The theological issue I’d like to reflect on is the nature of work and its proper relationship within the Kingdom of God.
Why do theologians occasionally find it difficult to work in the marketplace? Ought a pastor’s work to be considered more significant than a business owner’s? A good Christian can’t make a lot of money—right? In Genesis, doesn’t work come after the fall? As a seminary student, I was listening recently to the voices of students at Asbury Theological Seminary. I arrived at a conclusion—presently a disagreement exists within Christian circles about the nature of work and the Kingdom of God. But before I could reach into my library and pull out a copy of H. Richard Neibuhr’s, Christ and Culture (1941), I paused for a moment and thought back on my own theological journey. I’ve always had an interest in understanding work and its proper relationship within the Kingdom of God, primarily because I was running a business when God called me to seminary. Only recently, and with much help, I arrived at a solid understanding how theologians should understand the workplace. Having received much wisdom and information from mentors and professors here at Asbury, I’d like to reflect theologically on that experience.
In my initial understanding of workplace theology, I did not understand how to balance work and the Kingdom of God. So when God called me to seminary, I dropped the business side of my life, because of course, that’s what what-a-good-Christian-should-do right? This “Christ against Culture” perspective was my dominant paradigm prior to the days in seminary, unfortunately.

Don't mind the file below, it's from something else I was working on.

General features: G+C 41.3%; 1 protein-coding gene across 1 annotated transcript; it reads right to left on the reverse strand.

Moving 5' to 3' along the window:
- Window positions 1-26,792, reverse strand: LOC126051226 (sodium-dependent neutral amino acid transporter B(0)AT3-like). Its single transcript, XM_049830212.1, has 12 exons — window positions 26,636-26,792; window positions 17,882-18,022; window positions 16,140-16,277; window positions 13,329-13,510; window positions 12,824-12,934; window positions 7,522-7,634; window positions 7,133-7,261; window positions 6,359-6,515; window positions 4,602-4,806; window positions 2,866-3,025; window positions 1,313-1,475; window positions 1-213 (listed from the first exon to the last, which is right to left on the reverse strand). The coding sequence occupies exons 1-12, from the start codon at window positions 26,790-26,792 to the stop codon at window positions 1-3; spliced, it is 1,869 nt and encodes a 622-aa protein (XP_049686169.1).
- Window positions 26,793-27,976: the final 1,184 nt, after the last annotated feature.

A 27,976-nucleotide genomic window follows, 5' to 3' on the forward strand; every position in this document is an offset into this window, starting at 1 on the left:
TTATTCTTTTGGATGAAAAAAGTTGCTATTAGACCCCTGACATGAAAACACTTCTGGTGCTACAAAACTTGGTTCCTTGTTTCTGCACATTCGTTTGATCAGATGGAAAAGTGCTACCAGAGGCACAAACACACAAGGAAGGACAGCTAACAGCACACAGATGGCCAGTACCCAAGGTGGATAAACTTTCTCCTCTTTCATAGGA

Thankfully, my understanding of work andthe Kingdom of God matured in seminary. In Dr. Minger’s Vocation of Ministry Class, I read The Other Six Days: Vocation, Work and Ministry in Biblical Perspective, by R. Paul Stevens. In this book, the author’s central argument suggests the key to the future success of churches will be contingent upon the degree to which pastors equip people for ministry in their workplaces and neighborhoods. This book presented a clarion call for theologians to re-contextualize their theology. In addition, in Dr. Pohl’s Christian Ethics class, I learned about H. Richard Neibuhr’s five typologies for understanding the nature of work and its proper relationship within the Kingdom of God —“Christ against Culture,” “Christ of Culture,” “Christ above Culture,” Christ and Culture Paradox,” and “Christ Transforming Culture.” Also, it was in her class that I learned of the rich Wesleyan heritage exemplified in the Christ Transforming Culture. Fortunately, my understanding of work andthe Kingdom of God grew to the point when I understood finally that a faithful presence in the marketplace could be a legitimate form of ministry. Could Christ have known something when he chose to advance his kingdom primarily with the help of ordinary people often in non-synagogue settings?
After a conversation with Dr. Moon, Associate Professor of Church Planting and Evangelism at Asbury Seminary, and Pete Ochs, founder of Capital III, a private equity investment firm in Wichita, Kan., my understanding of the nature of work and its proper relationship within the Kingdom of God was complete. In summary, endeavor with the gifts you’ve been given all for the glory of God. Do business owners have a role in the Kingdom of God?
So what part should they play? By what rules should they abide? If a conflict arises between the business standards and theology, whose morals take precedent? So why then is it so difficult for theologians to work in the marketplace? Stay tuned for part two.